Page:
Who is the greatest darts player of all time? This was once a question that would spark furious debate about the merits of Messrs Taylor & Bristow. Not any longer. There might perhaps be some remote Polynesian tribe yet to be fully conversant with The Power’s achievements but I would be utterly amazed if anybody on the planet would contest the “Greatest” crown that one Phillip Douglas Taylor rightly wears.

The debate has shifted to who is the second greatest darts player of all time and The Crafty Cockney still holds all the aces. Tucked in closely behind are two titans of the game – John Lowe has little chance of improving his standing due to the passing of time but the other, Raymond van Barneveld, is still plying his trade at the very top and could yet seal his position as the second greatest player of all time.

Rewind a year or so though and this would have been a bold statement indeed. Barney’s Wheel of Fortuna had hit the bottom spoke and his future looked bleak. Demons on and off the stage had the big Dutchman visibly struggling and he troughed with a virtual submission to Taylor in the early stages of the 2009 Desert Classic final. There was much head shaking as his form fell apart and he endured a disastrous Premier League campaign in 2010. His long standing manager had also departed and Barney seemed rudderless.

Everything was compounded with blackmail threats earlier this year that sent him into a tailspin. The thugs were caught & arrested and thankfully that episode is well & truly in the past. Now Barney is back and, it would appear, born again hard.

A run to the final of the World Matchplay this month indicated a revival and although he succumbed to the imperious Taylor the margins of that loss were fine indeed. His progress that week was ignited with a 9-darter in the first round 10-1 mauling of Denis Ovens. He cruised through to the final, never looking troubled, taking out James Wade, Co Stompe & Alan Tabern along the way.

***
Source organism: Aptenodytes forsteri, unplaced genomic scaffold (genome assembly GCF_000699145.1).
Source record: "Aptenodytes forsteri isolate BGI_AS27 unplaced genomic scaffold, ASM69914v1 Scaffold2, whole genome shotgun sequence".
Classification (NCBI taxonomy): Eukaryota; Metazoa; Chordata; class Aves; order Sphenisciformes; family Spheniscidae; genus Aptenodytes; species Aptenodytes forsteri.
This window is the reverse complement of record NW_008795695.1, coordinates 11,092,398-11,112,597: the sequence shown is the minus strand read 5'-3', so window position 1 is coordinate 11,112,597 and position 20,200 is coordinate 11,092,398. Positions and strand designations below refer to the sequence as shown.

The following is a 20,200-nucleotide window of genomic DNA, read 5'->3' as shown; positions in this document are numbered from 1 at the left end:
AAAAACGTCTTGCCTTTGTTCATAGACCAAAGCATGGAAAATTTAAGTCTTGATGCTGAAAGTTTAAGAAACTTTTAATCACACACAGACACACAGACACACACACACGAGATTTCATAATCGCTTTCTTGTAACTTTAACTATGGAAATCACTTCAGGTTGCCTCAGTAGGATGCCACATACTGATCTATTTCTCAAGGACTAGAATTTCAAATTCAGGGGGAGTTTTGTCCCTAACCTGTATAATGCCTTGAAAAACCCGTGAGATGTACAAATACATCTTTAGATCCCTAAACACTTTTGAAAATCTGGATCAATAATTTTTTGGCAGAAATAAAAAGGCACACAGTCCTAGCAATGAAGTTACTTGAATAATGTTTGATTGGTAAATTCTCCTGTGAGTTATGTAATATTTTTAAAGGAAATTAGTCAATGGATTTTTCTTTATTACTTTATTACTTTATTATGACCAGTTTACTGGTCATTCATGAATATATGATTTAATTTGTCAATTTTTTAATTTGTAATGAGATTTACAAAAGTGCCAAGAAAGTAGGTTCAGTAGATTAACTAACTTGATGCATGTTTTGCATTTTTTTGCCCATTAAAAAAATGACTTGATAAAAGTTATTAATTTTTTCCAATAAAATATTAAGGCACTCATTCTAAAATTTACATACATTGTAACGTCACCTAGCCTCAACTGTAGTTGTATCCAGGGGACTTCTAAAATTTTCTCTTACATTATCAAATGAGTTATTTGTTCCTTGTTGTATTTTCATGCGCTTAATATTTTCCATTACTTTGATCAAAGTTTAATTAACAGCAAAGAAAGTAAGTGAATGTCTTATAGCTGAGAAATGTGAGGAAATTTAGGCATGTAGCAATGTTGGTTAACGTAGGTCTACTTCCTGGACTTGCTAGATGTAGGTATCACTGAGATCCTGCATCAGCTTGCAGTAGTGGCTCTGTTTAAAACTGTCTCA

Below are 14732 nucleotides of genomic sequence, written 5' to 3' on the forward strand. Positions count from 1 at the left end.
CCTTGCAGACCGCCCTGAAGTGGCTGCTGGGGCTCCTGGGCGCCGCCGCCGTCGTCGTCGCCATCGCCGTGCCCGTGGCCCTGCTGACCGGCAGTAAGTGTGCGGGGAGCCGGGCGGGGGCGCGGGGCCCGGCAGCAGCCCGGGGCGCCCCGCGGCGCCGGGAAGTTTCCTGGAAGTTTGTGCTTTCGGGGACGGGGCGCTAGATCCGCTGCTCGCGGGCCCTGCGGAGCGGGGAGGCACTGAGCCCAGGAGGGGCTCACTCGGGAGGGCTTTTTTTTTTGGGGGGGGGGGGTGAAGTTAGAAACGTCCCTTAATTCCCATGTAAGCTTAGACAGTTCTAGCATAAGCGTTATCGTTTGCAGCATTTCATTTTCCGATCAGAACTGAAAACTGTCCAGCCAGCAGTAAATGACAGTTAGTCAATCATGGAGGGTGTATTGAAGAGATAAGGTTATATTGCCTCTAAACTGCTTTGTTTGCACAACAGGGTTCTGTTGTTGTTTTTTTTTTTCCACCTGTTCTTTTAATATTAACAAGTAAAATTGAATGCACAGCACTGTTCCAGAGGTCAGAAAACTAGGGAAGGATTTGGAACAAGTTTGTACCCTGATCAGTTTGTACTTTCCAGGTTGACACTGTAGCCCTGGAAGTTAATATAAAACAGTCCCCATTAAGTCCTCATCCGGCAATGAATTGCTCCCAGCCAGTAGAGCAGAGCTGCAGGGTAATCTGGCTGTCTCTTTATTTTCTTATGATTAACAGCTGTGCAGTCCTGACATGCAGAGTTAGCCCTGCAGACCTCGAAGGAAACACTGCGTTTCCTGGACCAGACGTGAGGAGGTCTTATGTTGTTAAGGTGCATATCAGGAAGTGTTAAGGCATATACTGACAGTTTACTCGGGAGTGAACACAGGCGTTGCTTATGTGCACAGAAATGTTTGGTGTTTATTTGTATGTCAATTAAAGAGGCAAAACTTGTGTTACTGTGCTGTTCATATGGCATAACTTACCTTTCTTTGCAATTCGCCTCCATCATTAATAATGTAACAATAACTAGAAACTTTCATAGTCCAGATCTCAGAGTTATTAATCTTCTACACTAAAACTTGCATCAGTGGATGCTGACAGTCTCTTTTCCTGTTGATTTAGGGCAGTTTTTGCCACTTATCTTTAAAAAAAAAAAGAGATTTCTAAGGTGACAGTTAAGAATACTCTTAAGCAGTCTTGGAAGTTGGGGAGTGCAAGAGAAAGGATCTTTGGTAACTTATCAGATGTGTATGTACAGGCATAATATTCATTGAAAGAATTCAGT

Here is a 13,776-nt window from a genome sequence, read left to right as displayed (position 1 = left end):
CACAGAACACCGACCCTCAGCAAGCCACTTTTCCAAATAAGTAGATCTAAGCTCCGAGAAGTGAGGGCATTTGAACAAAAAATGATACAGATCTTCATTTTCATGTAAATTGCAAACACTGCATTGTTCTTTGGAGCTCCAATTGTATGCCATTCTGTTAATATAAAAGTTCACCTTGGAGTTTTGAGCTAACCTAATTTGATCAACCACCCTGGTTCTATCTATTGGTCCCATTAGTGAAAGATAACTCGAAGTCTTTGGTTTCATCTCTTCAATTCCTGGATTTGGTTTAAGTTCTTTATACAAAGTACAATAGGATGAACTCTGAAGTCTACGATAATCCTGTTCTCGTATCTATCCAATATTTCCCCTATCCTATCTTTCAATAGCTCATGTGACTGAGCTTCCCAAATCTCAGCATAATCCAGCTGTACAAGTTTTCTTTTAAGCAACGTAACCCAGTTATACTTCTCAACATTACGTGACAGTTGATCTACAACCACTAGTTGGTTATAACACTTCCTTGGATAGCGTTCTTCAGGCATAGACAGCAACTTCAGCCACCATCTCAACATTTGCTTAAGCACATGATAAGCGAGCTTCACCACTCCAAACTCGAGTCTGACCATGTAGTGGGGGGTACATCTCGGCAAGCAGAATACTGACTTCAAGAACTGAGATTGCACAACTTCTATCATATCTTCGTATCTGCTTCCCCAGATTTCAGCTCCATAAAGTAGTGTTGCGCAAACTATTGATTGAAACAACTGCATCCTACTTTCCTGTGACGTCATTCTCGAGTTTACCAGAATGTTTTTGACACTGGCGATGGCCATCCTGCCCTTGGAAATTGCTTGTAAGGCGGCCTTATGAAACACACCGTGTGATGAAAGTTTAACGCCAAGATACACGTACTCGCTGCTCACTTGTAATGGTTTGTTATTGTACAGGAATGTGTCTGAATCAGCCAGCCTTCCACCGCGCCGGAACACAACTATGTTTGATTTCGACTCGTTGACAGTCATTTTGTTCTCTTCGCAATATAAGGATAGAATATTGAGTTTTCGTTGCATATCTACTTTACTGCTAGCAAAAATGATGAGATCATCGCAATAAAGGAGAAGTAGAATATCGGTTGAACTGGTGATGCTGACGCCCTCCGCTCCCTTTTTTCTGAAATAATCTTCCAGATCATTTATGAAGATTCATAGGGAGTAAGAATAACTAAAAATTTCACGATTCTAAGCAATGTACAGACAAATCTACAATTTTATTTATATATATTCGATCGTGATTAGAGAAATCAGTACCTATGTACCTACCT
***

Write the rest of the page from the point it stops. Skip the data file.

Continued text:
Phil Taylor had his own gutter moment a couple of years ago and it is comical now to recall that he was being written off in most quarters. He promptly bounced back to hoover up just about every title he’s contested and put himself nearly £900k ahead in the PDC Order of Merit – an unprecedented margin. Oscar Wilde once said that even those lying in the gutter are looking up at the stars and Barney must have taken inspiration from Taylor’s own resurgence. You’ve just got to keep believing in your ability he has said many times.

Last night Barney ground out a tight & gritty 6-5 win over Andy Hamilton in the PartyPoker.net European Championship in Dinslaken to provide more evidence that the Oranje star is rising once again, and in a curious twist of fate the one person who perhaps benefits most from Taylor’s domination is Barney himself.

You see number two in the world is not a bad place to be. The make up of most tournament draws keeps the number one and two seeds apart until the final and in an era when one player is so dominant coming second is almost like winning. You can’t tell Barney that of course and there are dozens of other players who would argue that it’s far from a bye to the final. However, given the choice of meeting Taylor early on or in the final I know what every players’ answer would be.

The prize money ain’t half bad for coming second and although Barney no doubt sees second as the first loser he often gets a shot at Taylor in his favourite conditions – the heat & intensity of a major final. The improved chance of going deep in the majors helps consolidate his number two position and it can be a cushy number at times compared to some players who curse at meeting Taylor yet again in the early rounds. It is a sobering fact that this almost always means an early bath.

Barney is a five time World Champion (equal with Brissy), two time World Master, and has won just about every other title there is. In the Taylor era his achievements are admirable and like Dennis Priestley he must have a tinge of “what if” when he looks back on so many near misses over a wonderful career. He still has time on his side and could yet etch the name of Raymond van Barneveld firmly in the number two position of greatest darts player of all time. If only that Stokey guy would hang up his arrers.